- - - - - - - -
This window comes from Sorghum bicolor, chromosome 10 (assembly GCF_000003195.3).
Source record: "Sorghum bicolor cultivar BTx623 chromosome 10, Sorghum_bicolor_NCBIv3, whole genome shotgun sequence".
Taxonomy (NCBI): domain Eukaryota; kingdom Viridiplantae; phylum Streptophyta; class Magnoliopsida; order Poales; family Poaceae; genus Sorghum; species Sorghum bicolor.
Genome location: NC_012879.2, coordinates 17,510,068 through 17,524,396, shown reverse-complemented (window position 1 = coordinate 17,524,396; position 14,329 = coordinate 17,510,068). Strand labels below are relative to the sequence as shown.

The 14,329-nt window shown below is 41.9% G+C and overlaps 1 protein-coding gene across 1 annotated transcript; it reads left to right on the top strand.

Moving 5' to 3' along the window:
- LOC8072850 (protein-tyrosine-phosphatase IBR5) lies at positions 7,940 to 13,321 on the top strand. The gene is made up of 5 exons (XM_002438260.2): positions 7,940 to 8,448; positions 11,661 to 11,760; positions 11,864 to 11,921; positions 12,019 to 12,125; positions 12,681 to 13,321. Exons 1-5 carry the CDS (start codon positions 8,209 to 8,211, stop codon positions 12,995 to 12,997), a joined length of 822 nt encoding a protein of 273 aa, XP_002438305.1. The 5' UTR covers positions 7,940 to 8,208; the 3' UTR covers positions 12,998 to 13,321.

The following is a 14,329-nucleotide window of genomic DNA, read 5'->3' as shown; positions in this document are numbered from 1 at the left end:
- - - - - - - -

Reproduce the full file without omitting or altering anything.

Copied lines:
This window comes from Sorghum bicolor, chromosome 10 (assembly GCF_000003195.3).
Source record: "Sorghum bicolor cultivar BTx623 chromosome 10, Sorghum_bicolor_NCBIv3, whole genome shotgun sequence".
Taxonomy (NCBI): domain Eukaryota; kingdom Viridiplantae; phylum Streptophyta; class Magnoliopsida; order Poales; family Poaceae; genus Sorghum; species Sorghum bicolor.
Genome location: NC_012879.2, coordinates 17,510,068 through 17,524,396, shown reverse-complemented (window position 1 = coordinate 17,524,396; position 14,329 = coordinate 17,510,068). Strand labels below are relative to the sequence as shown.

The 14,329-nt window shown below is 41.9% G+C and overlaps 1 protein-coding gene across 1 annotated transcript; it reads left to right on the top strand.

Moving 5' to 3' along the window:
- LOC8072850 (protein-tyrosine-phosphatase IBR5) lies at positions 7,940 to 13,321 on the top strand. The gene is made up of 5 exons (XM_002438260.2): positions 7,940 to 8,448; positions 11,661 to 11,760; positions 11,864 to 11,921; positions 12,019 to 12,125; positions 12,681 to 13,321. Exons 1-5 carry the CDS (start codon positions 8,209 to 8,211, stop codon positions 12,995 to 12,997), a joined length of 822 nt encoding a protein of 273 aa, XP_002438305.1. The 5' UTR covers positions 7,940 to 8,208; the 3' UTR covers positions 12,998 to 13,321.

The following is a 14,329-nucleotide window of genomic DNA, read 5'->3' as shown; positions in this document are numbered from 1 at the left end: